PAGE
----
I realised something though: the people who are there to worship, do worship, regardless of whether they know the songs or not. You can tell by their stance, by their focus. But I guess not everyone is like that.
On the other hand, a post that deals with what I go through most Sundays here. Because sometimes I tend to be the critic, thinking what I could do better, though that's pretty much a moot point. (The Sundays I lead I'm usually going ohGodwhyamIdoingthisagain?Stressstressstressstress.Savemeeeee) I think the most important thing to remember is his last point:
Lead yourselfI know there’s a “worship leader” on stage. Forget about that. Lead yourself. Make up your mind beforehand that you are going to lead yourself in worship.
This is a habit you need to build. Don’t wait for your favorite song or epic keyboard pad or perfect lighting. Lead yourself. Go for it. Cry out to God.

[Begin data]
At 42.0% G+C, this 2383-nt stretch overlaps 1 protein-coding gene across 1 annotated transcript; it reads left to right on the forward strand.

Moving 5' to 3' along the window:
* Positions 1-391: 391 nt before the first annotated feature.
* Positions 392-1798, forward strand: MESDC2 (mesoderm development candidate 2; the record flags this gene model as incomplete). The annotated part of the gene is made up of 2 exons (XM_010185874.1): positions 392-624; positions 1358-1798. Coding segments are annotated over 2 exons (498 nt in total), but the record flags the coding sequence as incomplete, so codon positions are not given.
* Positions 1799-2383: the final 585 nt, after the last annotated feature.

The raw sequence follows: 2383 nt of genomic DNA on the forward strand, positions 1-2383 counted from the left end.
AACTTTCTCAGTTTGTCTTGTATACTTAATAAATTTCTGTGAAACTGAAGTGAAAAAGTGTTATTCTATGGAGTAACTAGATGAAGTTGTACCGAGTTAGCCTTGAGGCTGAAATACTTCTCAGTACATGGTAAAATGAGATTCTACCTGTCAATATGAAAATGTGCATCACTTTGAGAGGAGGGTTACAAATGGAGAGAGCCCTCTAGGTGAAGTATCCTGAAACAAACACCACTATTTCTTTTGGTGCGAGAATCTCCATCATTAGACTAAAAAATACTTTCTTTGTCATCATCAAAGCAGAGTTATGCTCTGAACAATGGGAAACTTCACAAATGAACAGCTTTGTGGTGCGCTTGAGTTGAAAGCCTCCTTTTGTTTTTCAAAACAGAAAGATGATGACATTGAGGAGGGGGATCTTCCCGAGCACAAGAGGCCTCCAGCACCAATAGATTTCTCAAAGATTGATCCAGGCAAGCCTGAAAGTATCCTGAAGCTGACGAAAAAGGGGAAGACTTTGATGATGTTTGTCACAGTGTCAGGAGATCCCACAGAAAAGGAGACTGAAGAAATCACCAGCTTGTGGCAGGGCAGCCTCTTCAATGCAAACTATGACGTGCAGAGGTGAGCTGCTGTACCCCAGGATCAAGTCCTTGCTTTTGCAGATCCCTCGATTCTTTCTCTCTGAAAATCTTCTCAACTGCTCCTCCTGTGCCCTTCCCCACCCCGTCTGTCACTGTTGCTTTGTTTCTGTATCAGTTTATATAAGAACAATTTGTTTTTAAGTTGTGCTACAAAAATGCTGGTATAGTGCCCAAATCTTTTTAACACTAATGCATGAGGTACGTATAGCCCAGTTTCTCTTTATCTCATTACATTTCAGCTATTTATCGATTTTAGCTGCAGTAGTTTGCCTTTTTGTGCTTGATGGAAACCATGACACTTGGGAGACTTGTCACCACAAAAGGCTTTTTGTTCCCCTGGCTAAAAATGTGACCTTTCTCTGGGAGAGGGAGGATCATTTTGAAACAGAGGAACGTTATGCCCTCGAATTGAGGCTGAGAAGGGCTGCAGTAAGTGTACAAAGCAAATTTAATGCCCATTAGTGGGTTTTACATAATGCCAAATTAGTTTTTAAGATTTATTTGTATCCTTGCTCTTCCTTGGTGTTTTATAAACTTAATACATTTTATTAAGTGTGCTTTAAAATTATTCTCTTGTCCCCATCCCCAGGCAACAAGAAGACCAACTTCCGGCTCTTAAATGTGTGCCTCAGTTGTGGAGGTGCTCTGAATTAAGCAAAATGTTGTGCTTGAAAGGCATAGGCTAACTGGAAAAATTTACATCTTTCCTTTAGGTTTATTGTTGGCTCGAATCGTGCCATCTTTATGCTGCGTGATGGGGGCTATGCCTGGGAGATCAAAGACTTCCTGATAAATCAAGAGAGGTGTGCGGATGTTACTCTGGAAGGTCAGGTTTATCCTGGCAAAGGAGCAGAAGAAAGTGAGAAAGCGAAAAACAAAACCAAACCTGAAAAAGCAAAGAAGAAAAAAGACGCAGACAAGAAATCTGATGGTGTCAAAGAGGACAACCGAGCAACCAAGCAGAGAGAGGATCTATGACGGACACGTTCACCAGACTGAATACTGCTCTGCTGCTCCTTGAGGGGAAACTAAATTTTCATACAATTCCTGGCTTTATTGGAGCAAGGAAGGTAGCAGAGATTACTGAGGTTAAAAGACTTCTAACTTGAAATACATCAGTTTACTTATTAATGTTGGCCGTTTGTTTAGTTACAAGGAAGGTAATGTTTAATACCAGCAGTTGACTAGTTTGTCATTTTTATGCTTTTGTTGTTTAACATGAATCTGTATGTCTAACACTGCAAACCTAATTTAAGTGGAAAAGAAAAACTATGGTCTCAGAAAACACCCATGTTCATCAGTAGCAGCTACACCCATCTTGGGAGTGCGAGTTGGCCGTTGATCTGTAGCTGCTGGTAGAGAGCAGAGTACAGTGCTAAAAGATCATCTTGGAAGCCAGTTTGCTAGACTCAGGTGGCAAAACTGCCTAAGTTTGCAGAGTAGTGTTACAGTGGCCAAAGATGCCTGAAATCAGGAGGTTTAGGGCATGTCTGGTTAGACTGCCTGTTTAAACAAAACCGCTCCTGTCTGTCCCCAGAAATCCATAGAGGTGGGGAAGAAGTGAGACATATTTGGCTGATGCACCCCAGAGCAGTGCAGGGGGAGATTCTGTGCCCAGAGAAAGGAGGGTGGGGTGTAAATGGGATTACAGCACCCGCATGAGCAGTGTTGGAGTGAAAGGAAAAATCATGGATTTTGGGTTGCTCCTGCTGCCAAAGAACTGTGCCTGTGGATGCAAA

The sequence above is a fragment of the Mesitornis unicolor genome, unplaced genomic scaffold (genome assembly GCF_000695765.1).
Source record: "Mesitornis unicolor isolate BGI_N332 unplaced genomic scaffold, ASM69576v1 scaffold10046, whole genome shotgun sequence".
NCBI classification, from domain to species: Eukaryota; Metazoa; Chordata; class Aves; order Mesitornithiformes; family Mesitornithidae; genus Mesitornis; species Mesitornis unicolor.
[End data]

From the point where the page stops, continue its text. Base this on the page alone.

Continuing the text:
I don't think there's anything wrong in wishing for things to get better. It's the yearning for something more that pushes you to strive in your art, creativity and basically in everything in life. And that should translate into your worship as well. It should translate into you crying out for God to move in your worship. Because what you have, what you've experienced is never enough. There is always something more, something better, something that you have to press in to.
The thing to remember is as much as you want to criticise after the service, don't let it be that you're criticising during the service as well because then you wouldn't actually be worshipping. And as much as you want to criticise after the service, make sure you're doing something to bring about positive change. Because things don't get better via mere criticism. Things only get better by finding solutions to your complaints.
I guess there are several things I need to work on.
Thanks for linking to my post, Anna! It's encouraging to hear your perspective on worship here. Keep it up!ReplyDelete